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Google Launches Bug Bounty Program For Open Source Projects


Google has launched a program aimed at rewarding the discoveries of vulnerabilities found in its open source software projects, such as Golang, Angular and Fuchsia, as well as Google open source third-party dependencies.

The program will offer rewards ranging from $100 to $31,337 for vulnerabilities that lead to supply chain compromise, design issues that could cause product vulnerabilities, and other security issues like leaked credentials, weak passwords or insecure installations. Top rewards will go to flaws found in the “most sensitive projects,” such as Bazel, Angular, Golang, Protocol buffers and Fuchsia, but the program includes all up-to-date versions of open source software stored in the public repositories of Google-owned GitHub organizations, and those projects’ third-party dependencies.

“Google’s Open Source Software Vulnerability Reward Program recognizes the contributions of security researchers who invest their time and effort in helping us secure open source software released by Google (Google OSS),” according to the program rules. “Through this program, we provide monetary rewards and public recognition to researchers who disclose vulnerabilities in Google OSS to us.”

For third-party dependencies, Google asked researchers to report directly to the owner of the vulnerable package first to “ensure that the issue is addressed upstream” before letting them know of the details. Google, one of the largest maintainers, contributors and users of open source, in 2021 contributed $1 million to Secure Open Source, a pilot program run by the Linux Foundation that rewards developers working to improve open source project security.

Overall, the open source software ecosystem is a lucrative target for attackers, as seen both through the SolarWinds attack and fallout from the Log4j vulnerability. Google said that attacks targeting the open source supply chain increased by 650 percent last year. The inherent security issues that exist in the open source software ecosystem have recently been discussed by the U.S. government, which in the months after the discovery of Log4j mulled over a proposal to set up an independent clearing house to offer support and match volunteers with open source projects that need help. Open source foundations themselves have also offered up solutions, including the Open Source Security Foundation's Alpha-Omega project that aims to help the maintainers of thousands of critical open source software projects find and fix security vulnerabilities in their code.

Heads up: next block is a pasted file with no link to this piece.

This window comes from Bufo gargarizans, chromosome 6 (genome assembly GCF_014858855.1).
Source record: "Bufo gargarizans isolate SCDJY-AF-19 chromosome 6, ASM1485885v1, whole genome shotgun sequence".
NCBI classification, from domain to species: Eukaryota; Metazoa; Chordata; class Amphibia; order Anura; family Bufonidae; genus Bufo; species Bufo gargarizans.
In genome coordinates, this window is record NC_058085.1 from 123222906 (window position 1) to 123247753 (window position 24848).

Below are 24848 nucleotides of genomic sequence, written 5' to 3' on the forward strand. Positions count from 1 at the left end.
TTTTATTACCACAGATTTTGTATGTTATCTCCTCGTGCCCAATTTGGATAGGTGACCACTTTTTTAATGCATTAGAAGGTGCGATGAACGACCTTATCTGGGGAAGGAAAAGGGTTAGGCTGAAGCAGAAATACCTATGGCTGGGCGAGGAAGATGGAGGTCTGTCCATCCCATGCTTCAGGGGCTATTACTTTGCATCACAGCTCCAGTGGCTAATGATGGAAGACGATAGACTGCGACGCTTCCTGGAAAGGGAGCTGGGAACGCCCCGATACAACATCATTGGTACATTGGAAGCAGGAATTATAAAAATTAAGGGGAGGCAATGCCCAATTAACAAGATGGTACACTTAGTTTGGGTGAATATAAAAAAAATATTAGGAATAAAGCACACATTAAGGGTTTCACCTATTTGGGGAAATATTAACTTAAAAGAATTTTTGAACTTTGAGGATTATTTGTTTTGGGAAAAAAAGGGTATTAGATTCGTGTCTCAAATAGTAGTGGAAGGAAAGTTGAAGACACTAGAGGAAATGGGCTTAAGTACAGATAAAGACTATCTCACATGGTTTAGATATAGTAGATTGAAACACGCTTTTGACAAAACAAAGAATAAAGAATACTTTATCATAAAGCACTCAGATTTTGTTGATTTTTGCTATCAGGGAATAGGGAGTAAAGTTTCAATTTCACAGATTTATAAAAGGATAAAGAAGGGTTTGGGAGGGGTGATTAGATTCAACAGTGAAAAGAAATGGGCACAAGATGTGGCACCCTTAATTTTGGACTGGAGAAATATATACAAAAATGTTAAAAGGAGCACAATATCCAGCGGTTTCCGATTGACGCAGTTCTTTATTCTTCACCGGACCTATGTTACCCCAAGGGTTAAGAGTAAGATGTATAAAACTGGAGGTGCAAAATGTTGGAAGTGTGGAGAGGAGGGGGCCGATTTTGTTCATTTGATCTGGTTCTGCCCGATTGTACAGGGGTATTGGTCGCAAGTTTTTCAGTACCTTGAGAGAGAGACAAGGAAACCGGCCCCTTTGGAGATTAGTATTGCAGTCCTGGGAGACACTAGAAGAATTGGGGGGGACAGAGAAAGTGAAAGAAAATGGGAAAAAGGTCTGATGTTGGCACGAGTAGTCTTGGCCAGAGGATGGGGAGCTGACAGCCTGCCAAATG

Katie Moussouris, founder and CEO of Luta Security, praised Google for its various efforts in aiming to secure open source software, but also noted that a bug bounty program alone “doesn’t necessarily present the way that we’re going to dig our way out of this open source supply chain dependency disaster that we found ourselves in as an ecosystem.”

Moussouris, a member of the Cyber Safety Review Board that recently released a number of recommendations based on a review of the Log4j vulnerability, said maintainers need access to security experts that can perform security reviews earlier in the lifecycle.

“It’s not who can find more flaws, but who can prevent more flaws,” said Moussouris. “I think we’re still missing some folks with key knowledge and understanding of secure development, and that’s what we need an infusion of in open source, as opposed to more bounty money to find flaws.”